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Move To Improve US-Iran Relations

In a major overture to Iran, the United States Friday said it would ease sanctions on non-oil Iranian exports and acknowledged "short-sightedness" in some previous American policies toward Iran.

The net effect is to begin to reverse more than two decades of estrangement.

"Today, I am announcing a step that will enable Americans to purchase and import carpets and food products such as dried fruits, nuts and caviar from Iran," Secretary of State Madeleine Albright said in the prepared text of a speech to the American-Iranian Council.

Without apologizing, Albright acknowledged past American meddling in Iran, including the CIA-backed coup that toppled Iran's leftist Prime Minister Mohammed Mossadegh and restored its monarchy in 1953.

In announcing the move, Albright said the action was designed to show Iranians that "the United States bears them no ill will."

The change in policy by the Clinton administration to relax food sanctions, lift the ban on the import of luxury goods, and propose a settlement of financial claims, is a bid to encourage the reformist movement underway in Tehran.

Recent parliamentary elections have begun to shift the balance of power away from hard-liners who dominated Iranian politics for years and who continue to call the United States the "Great Satan."

Learn What It Means
Click here to read comment and analysis by CBS News State Department Correspondent Charles Wolfson, as he takes a critical look at the Clinton Administration's new Iran policy in his regular column, Diplomatic Dispatch.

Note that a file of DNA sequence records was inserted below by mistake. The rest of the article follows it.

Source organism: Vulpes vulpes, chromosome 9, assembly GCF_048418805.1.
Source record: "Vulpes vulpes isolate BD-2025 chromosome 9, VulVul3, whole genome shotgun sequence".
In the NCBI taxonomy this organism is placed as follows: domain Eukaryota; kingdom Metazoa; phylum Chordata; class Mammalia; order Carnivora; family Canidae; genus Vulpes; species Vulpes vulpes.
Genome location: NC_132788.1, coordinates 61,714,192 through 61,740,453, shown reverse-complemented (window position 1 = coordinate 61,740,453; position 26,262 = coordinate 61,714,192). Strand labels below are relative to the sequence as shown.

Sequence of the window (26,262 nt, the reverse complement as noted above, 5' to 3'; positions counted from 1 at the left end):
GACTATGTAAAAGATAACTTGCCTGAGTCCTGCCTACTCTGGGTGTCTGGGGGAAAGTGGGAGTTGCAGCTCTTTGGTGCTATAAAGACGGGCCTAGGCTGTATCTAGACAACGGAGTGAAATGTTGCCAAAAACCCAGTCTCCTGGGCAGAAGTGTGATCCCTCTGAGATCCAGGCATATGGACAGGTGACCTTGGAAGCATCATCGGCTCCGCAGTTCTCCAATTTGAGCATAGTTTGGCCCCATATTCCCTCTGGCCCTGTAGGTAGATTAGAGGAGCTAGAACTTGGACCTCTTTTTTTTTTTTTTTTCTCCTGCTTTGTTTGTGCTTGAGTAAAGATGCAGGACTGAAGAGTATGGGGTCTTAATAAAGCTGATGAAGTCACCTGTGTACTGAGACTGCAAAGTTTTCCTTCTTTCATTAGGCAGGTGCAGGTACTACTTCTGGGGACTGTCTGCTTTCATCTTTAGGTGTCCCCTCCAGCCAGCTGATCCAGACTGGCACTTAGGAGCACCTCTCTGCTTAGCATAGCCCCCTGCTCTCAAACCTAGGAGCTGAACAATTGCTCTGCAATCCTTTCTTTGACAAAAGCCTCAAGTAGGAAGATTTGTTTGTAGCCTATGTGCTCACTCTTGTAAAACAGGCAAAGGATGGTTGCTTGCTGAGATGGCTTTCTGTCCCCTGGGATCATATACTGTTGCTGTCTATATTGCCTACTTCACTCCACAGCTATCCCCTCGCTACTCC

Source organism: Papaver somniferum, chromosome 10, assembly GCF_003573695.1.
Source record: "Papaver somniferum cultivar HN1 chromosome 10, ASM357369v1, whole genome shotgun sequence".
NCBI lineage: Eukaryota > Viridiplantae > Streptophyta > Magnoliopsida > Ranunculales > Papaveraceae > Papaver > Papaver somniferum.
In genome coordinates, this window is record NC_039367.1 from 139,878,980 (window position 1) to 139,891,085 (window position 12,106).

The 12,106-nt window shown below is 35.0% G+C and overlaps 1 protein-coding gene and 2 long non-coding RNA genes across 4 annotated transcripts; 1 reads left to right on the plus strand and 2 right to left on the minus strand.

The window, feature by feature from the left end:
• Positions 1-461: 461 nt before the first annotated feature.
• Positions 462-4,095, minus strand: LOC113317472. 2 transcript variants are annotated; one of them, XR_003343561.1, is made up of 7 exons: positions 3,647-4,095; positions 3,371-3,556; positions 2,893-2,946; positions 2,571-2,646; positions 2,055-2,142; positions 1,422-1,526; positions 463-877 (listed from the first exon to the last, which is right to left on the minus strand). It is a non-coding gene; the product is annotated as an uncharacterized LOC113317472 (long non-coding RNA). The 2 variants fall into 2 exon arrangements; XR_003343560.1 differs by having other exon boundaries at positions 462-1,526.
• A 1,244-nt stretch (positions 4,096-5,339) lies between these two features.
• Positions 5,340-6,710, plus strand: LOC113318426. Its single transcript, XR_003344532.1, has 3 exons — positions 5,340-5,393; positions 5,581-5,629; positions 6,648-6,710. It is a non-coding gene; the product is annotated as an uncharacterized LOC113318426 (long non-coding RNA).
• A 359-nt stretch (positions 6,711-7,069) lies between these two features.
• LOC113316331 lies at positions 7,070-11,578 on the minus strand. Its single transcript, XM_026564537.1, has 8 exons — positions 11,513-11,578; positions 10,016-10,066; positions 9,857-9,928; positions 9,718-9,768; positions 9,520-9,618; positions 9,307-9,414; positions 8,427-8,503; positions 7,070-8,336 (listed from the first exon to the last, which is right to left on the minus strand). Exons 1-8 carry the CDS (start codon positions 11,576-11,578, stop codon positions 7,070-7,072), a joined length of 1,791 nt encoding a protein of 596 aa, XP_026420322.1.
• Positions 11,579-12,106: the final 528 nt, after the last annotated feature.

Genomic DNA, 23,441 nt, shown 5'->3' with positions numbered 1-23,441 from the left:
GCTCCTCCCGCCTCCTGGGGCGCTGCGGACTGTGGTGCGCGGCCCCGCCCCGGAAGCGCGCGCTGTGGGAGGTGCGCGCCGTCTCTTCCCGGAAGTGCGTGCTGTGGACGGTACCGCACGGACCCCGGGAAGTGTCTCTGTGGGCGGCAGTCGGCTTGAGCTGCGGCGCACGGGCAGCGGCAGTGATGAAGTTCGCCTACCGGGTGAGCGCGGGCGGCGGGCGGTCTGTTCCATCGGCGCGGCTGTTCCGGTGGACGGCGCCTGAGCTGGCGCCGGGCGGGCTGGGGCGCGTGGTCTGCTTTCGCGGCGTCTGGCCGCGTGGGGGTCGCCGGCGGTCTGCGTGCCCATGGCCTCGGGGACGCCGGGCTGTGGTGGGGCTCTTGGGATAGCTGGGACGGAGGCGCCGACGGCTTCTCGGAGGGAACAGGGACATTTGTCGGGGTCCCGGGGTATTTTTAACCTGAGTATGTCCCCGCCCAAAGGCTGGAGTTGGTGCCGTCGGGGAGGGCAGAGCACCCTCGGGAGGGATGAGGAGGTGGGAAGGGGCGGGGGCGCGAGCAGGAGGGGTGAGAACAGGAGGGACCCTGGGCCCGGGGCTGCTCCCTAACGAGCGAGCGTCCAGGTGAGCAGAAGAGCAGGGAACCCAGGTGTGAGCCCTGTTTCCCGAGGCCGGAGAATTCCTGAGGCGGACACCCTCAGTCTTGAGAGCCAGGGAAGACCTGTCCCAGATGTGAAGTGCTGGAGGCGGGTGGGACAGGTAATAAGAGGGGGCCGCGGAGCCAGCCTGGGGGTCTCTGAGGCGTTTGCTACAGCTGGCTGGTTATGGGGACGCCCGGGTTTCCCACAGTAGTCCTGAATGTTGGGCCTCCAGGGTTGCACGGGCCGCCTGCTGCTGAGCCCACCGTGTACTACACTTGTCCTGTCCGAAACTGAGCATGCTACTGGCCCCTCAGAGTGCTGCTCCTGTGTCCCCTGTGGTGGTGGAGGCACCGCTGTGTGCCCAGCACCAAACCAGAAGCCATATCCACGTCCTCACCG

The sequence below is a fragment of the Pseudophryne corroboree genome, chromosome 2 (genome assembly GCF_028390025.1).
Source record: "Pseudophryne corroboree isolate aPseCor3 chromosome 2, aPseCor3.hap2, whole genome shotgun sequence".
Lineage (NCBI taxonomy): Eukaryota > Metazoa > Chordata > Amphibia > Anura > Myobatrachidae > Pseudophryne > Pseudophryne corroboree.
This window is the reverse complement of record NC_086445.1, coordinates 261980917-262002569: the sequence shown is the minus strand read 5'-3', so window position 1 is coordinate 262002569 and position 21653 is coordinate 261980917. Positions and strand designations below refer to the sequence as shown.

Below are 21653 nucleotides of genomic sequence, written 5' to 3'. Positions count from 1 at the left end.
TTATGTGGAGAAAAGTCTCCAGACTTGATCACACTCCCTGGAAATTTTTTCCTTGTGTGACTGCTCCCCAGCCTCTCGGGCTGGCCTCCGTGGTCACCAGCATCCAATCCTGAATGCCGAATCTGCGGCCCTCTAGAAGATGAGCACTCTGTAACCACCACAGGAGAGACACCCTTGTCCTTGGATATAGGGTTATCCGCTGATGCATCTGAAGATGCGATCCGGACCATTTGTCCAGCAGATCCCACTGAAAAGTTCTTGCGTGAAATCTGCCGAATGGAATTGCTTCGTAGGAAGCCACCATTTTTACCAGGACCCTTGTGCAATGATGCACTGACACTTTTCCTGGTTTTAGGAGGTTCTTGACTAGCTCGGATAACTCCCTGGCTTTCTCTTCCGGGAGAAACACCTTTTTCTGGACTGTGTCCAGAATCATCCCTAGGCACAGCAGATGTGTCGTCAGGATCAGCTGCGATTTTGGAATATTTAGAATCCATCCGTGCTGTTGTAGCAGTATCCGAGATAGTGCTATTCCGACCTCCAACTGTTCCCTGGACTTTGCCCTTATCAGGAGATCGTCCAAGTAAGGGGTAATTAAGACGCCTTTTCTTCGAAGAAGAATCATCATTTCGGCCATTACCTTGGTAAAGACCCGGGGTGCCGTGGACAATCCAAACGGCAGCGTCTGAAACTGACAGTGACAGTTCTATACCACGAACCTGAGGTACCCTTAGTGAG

"We want to work together with Iran to bring down what President (Mohammad) Khatami refers to as the 'wall of mistrust.'" She added: "The possibility of a more normal and mutually productive relationship is there. But it will not happen unless Iran continues to broaden its perspective of America, just as we continue to broaden our view of Iran."

Albright said the administration has "no illusions" that the United States and Iran will be able to overcome their hostility overnight. "We can't build a true relationship on carpets and grain alone," she said.

In fact, in her speech, Albright reiterated U.S. allegations hat Iran sponsors terrorism, seeks weapons of mass destruction and persecutes religious minorities.

She said the projected trial next month of 12 Jews in Shiriz accused of espionage would be a barometer of how policy in Iran is taking shape.

"It's too early to know precisely where the democratic trends will lead," Albright said referring to the recent parliamentary elections. But, she said, "We have concluded the time is ripe to broaden our perspective."

She wished the Iranian people a happy new year and added: "Surely, the time has come for America and Iran to enter a new season in which mutual trust may grow and the quality of warmth supplant the long cold winter of our mutual discontent."

Trade in oil, oil equipment and other major economic areas will remain prohibited for Americans.

Some analysts have questioned whether an easing of sanctions would elicit a response or simply amount to a unilateral U.S. concession.

An easing of sanctions also may be interpreted as suggesting that U.S. attempts to isolate Iran economically have not succeeded.

U.S. hostility toward the Islamic fundamentalists who run the country has its roots in the takeover of the U.S. Embassy in Tehran by revolutionaries in 1979 and the holding of Americans hostages in defiance of traditional diplomatic practice.

In an announcment following Albright's speech the Iranian Foreign Ministry said it welcomes the U.S. decision to ease sanctions.

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